Having moved up the San Francisco peninsula to Belmont about a month ago from the South Bay, Linda and I have been looking for a way to get acquainted with our new local brewery, Devil's Canyon. In one of life's small ironies, the first chance we had was a beer dinner last week at the California Cafe in the South Bay town of Los Gatos. I've enjoyed their Hades Habanero in Santa Cruz and had the Deadicated Amber Ale a few times, but I hadn't had their Scotch Ale and California Rye IPA yet, and both were on this tasty looking and rather carnivorous evening's menu:
That evening, Christine Kennedy was minding the store, who remembered which running shoe model I normally wear. I'm glad she did, since I had forgotten. Christine's doesn't look a day over 35, and finishes first place in the 50 and older woman's age group in races all over the nation. It's not every day you meet some 50 year old woman who'll kick your ass in a road race. (I know she's kicked mine a few times.)
I pay a little more for my shoes at The Athletics Perform than at some big box retail outlet store, but there's no way you'll find me at one of those soulless, cavernous places. It takes ten minutes to find anyone working there who'll give you a confused stare to a simple question. The profits go to some far removed corporate headquarters, and are rarely reinvested in the local running community. I may save a little of my money, but get far less value for what I spend. And running shoe stores like The Athletics Performance are surviving, and in fact thriving all over the country in the face of deep pocketed corporate retailing competition. Most runners easily recognize the extra service and community involvement they get from a good local running store and spend their dollars there, proving that well run local businesses can be a powerful economic forces.
And that brings me back to the Devil's Canyon Beer Dinner that evening, where instead of simply drinking beer from some far removed brewery, Linda and I actually got to talk with people from Devil's Canyon who actually create the beer, and are passionate about what they make.
Of course, interacting with your local brewer may lead to disappointing results. Inquiring about when they would add Hades Habanero to their regular line-up, I learned they would likely be phasing out that beer, citing a need to focus on a few beers and not getting over extended. Damn! I'm all for quality over quantity, and understand and respect the business decision. I just don't have to like it.
But things got better from there. As the first course was being served, Dan Curren of Devil Canyon's explained the optimal temperature to serve their Deadicated Amber Ale was much warmer than most places serve their beer. At around 55 degree Fahrenheit, the malt flavors definitely become more pronounced, and the hop finish more noticeable than the colder pints of this brew it I've had elsewhere.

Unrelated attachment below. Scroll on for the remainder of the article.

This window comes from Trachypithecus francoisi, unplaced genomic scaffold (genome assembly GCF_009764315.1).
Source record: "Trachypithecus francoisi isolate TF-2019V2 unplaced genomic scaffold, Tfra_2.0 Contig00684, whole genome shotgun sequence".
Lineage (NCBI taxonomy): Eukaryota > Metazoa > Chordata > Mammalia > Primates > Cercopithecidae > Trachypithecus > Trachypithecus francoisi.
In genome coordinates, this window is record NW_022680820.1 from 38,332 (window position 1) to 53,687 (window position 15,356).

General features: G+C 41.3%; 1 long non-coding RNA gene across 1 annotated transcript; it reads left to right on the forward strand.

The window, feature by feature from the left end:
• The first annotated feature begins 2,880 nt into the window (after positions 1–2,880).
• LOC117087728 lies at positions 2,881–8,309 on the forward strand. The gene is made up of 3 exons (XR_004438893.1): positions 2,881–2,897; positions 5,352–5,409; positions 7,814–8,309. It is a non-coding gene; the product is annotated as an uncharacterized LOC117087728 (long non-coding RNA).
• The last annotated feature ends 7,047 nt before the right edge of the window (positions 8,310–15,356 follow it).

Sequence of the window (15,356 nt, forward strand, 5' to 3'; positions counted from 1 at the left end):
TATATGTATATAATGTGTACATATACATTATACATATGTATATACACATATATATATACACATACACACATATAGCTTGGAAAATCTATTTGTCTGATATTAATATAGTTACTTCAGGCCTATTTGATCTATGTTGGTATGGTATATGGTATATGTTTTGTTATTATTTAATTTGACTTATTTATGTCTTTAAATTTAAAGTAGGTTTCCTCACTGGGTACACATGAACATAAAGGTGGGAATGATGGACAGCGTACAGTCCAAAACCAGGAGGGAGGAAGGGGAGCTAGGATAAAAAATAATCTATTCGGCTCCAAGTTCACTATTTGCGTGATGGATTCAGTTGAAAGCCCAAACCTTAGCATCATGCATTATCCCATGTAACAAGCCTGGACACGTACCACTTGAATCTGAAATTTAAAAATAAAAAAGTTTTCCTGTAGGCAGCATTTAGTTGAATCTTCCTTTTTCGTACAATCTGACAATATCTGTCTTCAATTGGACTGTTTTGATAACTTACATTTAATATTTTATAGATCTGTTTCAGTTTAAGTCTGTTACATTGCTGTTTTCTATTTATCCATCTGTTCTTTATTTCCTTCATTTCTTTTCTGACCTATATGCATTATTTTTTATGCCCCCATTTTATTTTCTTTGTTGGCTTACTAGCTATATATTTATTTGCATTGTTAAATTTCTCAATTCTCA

During the second course, Linda and I got to chat with Head Brewer Jason Beck about our favorite beer of the evening, their California Sunshine Rye IPA. Linda and I both noted a little bright flavors of apricot and light citrus in this unusual IPA, brewed with Centennial hops, which gave it a smooth earthy and grassy bitter finish. Jason explained he doesn't like going for aggressive hop bitterness in his IPA, unlike most California brewers who go around socking people in the mouth with bags of hops with no hesitation. As much we like beers like that, we really enjoyed the restraint with the hops coupled with the unique and lively blend of flavors of this memorable IPA with the feel good name.
The best food and beer pairing for the evening in my opinion was the third course, where the smokey and savory flavors of the wild boar and Worcestershire sauce harmonized well with the bitter chocolate and smoky flavors of the Full Boar Scotch Ale. And while we appreciated California Cafe chef Bobby Logan's innovative use of ingredients to create layers of flavors in all of his dishes, we couldn't help wonder if the Devil's Canyon Root Beer, with it's complex sweetness derived with cane sugar, agave nectar, and local honey, would go better in a root beer float with good old vanilla ice cream, rather than the kitchen sink of ingredients in his ambitious take on the classic. No matter, it was pretty good anyway.
And so when as people get to know their local brewer, understand their commitment and care to the brewing craft, and taste the final product, is it at all surprising that the 1,500 craft brewery Davids in this country are slowly but surely taking market share away from the the few mega-brewing Goliaths? As an unrepentant capitalist, I'll say it again that well executed local businesses are a powerful economic forces. I just need to keep pestering those guys about putting Hades Habanero back in their line-up.